Confusing behavior of type inference with generics and optionals - not sure if bug or expected

I recently did some minor refactoring in a code base involving a initialization of a property on a custom view that was causing some issues when it was loading up in interface builder. The change I did works, but it’s a bit confusing about why it does, and if it’s expected behavior or not. Note that for the below I’m using Xcode 9.2/Swift 4.0.

There’s a dependency injection resolver defined as:

func resolve<T>() -> T? {
  //...
}

and the problematic code was:

let item : MyProtocol = Container.instance.resolve()!

When the class loaded up in interface builder, resolve() would return nil, which would end up crashing the rendering agent due to the forced unwrapping.

The code was modified to:

let item : MyProtocol? = Container.instance.resolve()

Everything worked as expected - would get a nil when loaded in interface builder, but would get an actual instance at runtime. However … shouldn’t the type of T be Optional? I’ve verified at runtime that it’s resolving to MyProtocol as I’d really want though, so it looks like the type inference engine is seeing that the return type of the resolve function is an optional of T, so is unwrapping that to determine the type of T is really MyProtocol. The concern is that this behavior isn’t by design, so may end up changing in a future version, which would cause all kinds of problems for us. I dug around for quite a bit to see if I could find any documentation related to this, but haven’t found anything.

I’m not absolutely sure what you mean, but the type inference seems correct. Its goal is infer a type that satisfies this constraint:

MyProtocol? == T?

and the only solution to that is T = MyProtocol.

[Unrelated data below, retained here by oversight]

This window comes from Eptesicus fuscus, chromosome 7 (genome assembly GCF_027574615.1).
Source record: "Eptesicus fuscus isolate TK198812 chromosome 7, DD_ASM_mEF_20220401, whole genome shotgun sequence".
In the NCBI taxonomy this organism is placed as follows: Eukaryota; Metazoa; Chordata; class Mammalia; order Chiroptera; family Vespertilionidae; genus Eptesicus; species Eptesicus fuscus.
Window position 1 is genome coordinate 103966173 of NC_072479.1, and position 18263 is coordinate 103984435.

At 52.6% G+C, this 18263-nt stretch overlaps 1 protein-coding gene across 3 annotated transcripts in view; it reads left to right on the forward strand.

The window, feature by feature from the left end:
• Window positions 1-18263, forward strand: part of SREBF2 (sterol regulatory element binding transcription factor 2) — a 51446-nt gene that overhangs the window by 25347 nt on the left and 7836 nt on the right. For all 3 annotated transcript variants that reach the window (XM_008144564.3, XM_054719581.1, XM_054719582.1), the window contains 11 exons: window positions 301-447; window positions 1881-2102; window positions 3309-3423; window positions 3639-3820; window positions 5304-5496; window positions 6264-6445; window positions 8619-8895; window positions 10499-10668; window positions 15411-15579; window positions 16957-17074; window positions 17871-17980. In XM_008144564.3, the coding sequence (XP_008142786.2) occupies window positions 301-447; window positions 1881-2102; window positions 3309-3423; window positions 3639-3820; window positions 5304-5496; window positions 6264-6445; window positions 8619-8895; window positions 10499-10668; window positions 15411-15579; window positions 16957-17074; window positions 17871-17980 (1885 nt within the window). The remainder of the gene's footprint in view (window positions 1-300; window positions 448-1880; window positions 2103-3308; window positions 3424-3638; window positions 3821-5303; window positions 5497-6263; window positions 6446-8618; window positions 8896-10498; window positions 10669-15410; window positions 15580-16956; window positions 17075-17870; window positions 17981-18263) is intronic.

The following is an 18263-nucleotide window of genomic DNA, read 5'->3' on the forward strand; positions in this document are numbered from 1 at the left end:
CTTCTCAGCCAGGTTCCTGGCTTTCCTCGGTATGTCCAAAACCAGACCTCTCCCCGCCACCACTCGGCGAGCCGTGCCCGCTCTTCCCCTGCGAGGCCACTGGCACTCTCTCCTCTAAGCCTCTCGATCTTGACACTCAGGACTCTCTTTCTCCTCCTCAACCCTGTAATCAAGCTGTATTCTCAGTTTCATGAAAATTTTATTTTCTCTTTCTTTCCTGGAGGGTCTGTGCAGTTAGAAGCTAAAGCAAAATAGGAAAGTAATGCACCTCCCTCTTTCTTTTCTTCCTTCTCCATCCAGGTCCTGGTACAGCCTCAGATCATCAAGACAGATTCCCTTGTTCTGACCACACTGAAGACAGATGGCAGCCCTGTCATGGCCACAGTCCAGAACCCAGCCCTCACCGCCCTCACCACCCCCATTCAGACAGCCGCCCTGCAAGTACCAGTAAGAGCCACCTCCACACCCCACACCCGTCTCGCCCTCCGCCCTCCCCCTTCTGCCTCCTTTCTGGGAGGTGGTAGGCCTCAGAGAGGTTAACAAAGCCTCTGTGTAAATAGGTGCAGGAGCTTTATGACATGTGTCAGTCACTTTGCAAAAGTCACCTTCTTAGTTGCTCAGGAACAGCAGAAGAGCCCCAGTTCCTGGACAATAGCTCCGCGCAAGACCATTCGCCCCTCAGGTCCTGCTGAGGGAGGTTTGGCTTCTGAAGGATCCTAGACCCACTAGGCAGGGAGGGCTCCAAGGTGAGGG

It sounds like you’re asking if inference takes the variable’s full type (MyProtocol?) and “feeds that into” the resolve expression’s generic parameter to see what happens. If it did that, the potential T would be a kind of Optional, yes. But inference can’t work like that, because it has no particular reason to grab MyProtocol? as a relevant type at all, or to try it out as the value of T, except as part of working backwards to solve the above constraint.

1 Like

It’s my understanding that it is working exactly as designed. Your resolve() function signature states that resolve() returns an instance of an Optional, for which the T? is a shortcut notation. So, when you ask resolve() for an “Optional”, as in the second line, “T” is mapped to “MyProtocol”. In line 1, resolve() is returning an Optional, where “T” still maps to “MyProtocol”, which is forced unwrapped to a “MyProtocol.” As you’ve stated, it crashes when resolve() returns a nil, but will work if resolve() returns a non-nil. From what I understand, that is what forced unwrapping to supposed to do, if it operates on a nil. You’ve got to guarantee that resolve() will not return a nil value at the call site if you want to force unwrap the Optional value.

This is all consistent with the Swift Language Reference. At least you found out the problem during development. It would seem this code could end up being one of those really “head-scratching” moments if you got a crash during runtime because circumstances caused you to return a nil Optional.

It seems pretty straightforward to me. Maybe I’m missing some nuance, which would be helpful to understand.

Jonathan

GeekOnIce
Darrell Bennington

    February 17

I recently did some minor refactoring in a code base involving a initialization of a property on a custom view that was causing some issues when it was loading up in interface builder. The change I did works, but it’s a bit confusing about why it does, and if it’s expected behavior or not. Note that for the below I’m using Xcode 9.2/Swift 4.0.

There’s a dependency injection resolver defined as:

>   func resolve<T>() -> T? {
> //...
> }

Thanks! This makes perfect sense now. What wasn’t quite clicking was that I was thinking of this in the way that you explain in the last paragraph where the type of T seemed like it would be ambiguous, because it would “feed into” the generic parameter. Once it’s broken down a bit more, then it’s obvious that T has to be MyProtocol. Still a lot to learn here!